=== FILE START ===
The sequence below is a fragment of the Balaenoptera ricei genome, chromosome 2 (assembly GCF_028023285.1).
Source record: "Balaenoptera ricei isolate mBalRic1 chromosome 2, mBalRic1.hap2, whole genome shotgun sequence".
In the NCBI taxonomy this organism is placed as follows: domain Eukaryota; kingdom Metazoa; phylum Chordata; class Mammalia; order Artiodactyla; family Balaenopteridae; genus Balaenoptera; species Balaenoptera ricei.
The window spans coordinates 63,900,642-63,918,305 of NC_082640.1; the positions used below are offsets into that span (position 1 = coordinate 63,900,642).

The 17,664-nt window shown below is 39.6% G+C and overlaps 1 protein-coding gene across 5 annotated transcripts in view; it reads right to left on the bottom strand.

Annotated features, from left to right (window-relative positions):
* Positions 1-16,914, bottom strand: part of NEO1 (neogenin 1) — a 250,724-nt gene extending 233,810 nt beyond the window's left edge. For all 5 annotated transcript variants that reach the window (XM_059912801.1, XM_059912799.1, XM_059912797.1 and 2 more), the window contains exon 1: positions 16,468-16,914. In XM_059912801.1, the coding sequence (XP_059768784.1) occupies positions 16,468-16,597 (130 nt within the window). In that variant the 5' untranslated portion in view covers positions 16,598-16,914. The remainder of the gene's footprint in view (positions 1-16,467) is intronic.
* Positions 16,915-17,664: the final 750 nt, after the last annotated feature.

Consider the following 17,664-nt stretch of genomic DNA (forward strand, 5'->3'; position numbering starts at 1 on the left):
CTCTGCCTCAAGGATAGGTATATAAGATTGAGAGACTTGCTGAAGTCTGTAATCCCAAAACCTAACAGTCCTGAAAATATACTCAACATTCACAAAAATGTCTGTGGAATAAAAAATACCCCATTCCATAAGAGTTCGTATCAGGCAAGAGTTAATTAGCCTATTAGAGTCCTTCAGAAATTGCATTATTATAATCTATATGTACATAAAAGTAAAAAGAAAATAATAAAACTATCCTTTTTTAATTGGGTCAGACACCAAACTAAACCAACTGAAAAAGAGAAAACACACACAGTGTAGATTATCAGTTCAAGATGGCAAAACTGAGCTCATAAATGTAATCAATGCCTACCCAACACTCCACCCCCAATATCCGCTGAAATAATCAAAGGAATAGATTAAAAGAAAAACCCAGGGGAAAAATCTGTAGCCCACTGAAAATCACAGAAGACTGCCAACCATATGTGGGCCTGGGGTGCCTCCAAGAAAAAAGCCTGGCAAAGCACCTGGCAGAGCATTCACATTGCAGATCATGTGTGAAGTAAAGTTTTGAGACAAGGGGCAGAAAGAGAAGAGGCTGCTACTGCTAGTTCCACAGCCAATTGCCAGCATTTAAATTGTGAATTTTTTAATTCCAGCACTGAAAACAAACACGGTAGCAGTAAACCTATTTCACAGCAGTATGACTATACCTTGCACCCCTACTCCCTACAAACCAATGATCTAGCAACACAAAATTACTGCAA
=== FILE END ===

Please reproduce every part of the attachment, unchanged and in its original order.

The sequence below is a fragment of the Balaenoptera ricei genome, chromosome 2 (assembly GCF_028023285.1).
Source record: "Balaenoptera ricei isolate mBalRic1 chromosome 2, mBalRic1.hap2, whole genome shotgun sequence".
In the NCBI taxonomy this organism is placed as follows: domain Eukaryota; kingdom Metazoa; phylum Chordata; class Mammalia; order Artiodactyla; family Balaenopteridae; genus Balaenoptera; species Balaenoptera ricei.
The window spans coordinates 63,900,642-63,918,305 of NC_082640.1; the positions used below are offsets into that span (position 1 = coordinate 63,900,642).

The 17,664-nt window shown below is 39.6% G+C and overlaps 1 protein-coding gene across 5 annotated transcripts in view; it reads right to left on the bottom strand.

Annotated features, from left to right (window-relative positions):
* Positions 1-16,914, bottom strand: part of NEO1 (neogenin 1) — a 250,724-nt gene extending 233,810 nt beyond the window's left edge. For all 5 annotated transcript variants that reach the window (XM_059912801.1, XM_059912799.1, XM_059912797.1 and 2 more), the window contains exon 1: positions 16,468-16,914. In XM_059912801.1, the coding sequence (XP_059768784.1) occupies positions 16,468-16,597 (130 nt within the window). In that variant the 5' untranslated portion in view covers positions 16,598-16,914. The remainder of the gene's footprint in view (positions 1-16,467) is intronic.
* Positions 16,915-17,664: the final 750 nt, after the last annotated feature.

Consider the following 17,664-nt stretch of genomic DNA (forward strand, 5'->3'; position numbering starts at 1 on the left):
CTCTGCCTCAAGGATAGGTATATAAGATTGAGAGACTTGCTGAAGTCTGTAATCCCAAAACCTAACAGTCCTGAAAATATACTCAACATTCACAAAAATGTCTGTGGAATAAAAAATACCCCATTCCATAAGAGTTCGTATCAGGCAAGAGTTAATTAGCCTATTAGAGTCCTTCAGAAATTGCATTATTATAATCTATATGTACATAAAAGTAAAAAGAAAATAATAAAACTATCCTTTTTTAATTGGGTCAGACACCAAACTAAACCAACTGAAAAAGAGAAAACACACACAGTGTAGATTATCAGTTCAAGATGGCAAAACTGAGCTCATAAATGTAATCAATGCCTACCCAACACTCCACCCCCAATATCCGCTGAAATAATCAAAGGAATAGATTAAAAGAAAAACCCAGGGGAAAAATCTGTAGCCCACTGAAAATCACAGAAGACTGCCAACCATATGTGGGCCTGGGGTGCCTCCAAGAAAAAAGCCTGGCAAAGCACCTGGCAGAGCATTCACATTGCAGATCATGTGTGAAGTAAAGTTTTGAGACAAGGGGCAGAAAGAGAAGAGGCTGCTACTGCTAGTTCCACAGCCAATTGCCAGCATTTAAATTGTGAATTTTTTAATTCCAGCACTGAAAACAAACACGGTAGCAGTAAACCTATTTCACAGCAGTATGACTATACCTTGCACCCCTACTCCCTACAAACCAATGATCTAGCAACACAAAATTACTGCAA